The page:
Caution to Apply Magnetic Barkhausen Noise Method to Nondestructive Evaluation of Plastic Deformation in Some Ferromagnetic Materials
Chinese Journal of Mechanical Engineering volume 32, Article number: 104 (2019)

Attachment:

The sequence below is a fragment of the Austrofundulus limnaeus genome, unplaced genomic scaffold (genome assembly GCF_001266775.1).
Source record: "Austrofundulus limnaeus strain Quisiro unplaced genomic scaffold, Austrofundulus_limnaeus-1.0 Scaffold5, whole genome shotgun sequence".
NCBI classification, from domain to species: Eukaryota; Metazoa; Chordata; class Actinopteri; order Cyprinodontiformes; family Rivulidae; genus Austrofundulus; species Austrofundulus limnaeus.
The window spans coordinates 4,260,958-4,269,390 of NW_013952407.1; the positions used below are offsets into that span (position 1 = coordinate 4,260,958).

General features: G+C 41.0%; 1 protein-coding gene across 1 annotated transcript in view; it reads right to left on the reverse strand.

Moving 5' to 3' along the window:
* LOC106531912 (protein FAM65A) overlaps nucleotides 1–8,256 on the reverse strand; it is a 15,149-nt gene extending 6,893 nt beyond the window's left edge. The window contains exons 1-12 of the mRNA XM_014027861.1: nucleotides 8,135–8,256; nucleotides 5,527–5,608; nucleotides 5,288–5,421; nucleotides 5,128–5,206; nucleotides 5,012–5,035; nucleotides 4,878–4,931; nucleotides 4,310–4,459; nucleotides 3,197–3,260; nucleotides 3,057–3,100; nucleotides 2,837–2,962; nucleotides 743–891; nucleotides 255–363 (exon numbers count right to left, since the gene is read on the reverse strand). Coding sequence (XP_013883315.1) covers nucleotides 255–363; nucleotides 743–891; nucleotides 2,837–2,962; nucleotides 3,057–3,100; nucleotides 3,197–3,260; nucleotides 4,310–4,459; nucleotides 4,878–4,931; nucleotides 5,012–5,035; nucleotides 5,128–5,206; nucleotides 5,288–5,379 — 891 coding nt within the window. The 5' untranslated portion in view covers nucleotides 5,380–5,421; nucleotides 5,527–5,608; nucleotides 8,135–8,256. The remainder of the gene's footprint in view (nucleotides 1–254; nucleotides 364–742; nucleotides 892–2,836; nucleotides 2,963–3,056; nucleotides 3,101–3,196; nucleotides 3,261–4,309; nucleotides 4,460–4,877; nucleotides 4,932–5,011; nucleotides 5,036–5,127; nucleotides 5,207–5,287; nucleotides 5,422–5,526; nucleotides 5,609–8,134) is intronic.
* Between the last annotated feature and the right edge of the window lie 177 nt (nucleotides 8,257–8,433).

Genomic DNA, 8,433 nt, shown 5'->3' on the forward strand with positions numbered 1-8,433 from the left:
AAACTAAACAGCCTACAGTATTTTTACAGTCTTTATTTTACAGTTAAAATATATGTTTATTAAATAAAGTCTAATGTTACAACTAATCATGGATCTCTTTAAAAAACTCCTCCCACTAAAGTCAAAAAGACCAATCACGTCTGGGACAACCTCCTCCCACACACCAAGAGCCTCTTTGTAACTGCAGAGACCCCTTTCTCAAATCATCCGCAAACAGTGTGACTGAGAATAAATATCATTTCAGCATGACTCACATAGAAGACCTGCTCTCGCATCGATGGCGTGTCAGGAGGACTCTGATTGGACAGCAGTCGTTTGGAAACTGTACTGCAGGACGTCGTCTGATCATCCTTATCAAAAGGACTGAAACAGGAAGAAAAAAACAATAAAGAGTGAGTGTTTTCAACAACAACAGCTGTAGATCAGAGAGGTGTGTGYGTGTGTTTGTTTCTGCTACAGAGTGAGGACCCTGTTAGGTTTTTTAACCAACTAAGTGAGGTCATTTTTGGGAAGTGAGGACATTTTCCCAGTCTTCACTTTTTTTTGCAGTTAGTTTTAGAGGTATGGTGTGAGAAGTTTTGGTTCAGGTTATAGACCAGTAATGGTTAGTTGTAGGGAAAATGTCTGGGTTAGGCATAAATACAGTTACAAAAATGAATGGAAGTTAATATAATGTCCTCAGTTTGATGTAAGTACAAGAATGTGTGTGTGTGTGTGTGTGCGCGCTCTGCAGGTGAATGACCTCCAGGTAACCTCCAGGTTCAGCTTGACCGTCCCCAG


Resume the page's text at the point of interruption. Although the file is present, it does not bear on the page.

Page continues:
Magnetic Barkhausen Noise (MBN) method is known as an effective nondestructive evaluation (NDE) method for evaluation of residual stress in ferromagnetic materials. Some studies on the feasibility of the MBN method for NDE of residual strains were also conducted and found applicable. However, these studies are mainly focused on the state of residual strains which were introduced through a one-cycle-loading process. In practice, however, structures may suffer from an unpredictable and complicated loading history, i.e., the final state of plastic strain may be induced by several times of large loads. Whether the loading history has influences on MBN signals or not is of great importance for the practical application of the MBN method. In this paper, several ferromagnetic specimens with the same final state of residual strain but of different loading history were fabricated and inspected by using a MBN testing system. The experimental results reveal that the loading history has a significant influence on the detected MBN signals especially for a residual strain in range less than 1%, which doubts the feasibility to apply the MBN method simply in the practical environment. In addition, micro-observations on the magnetic domain structures of the plastic damaged specimens were also carried out to clarify the influence mechanism of loading history on the MBN signals.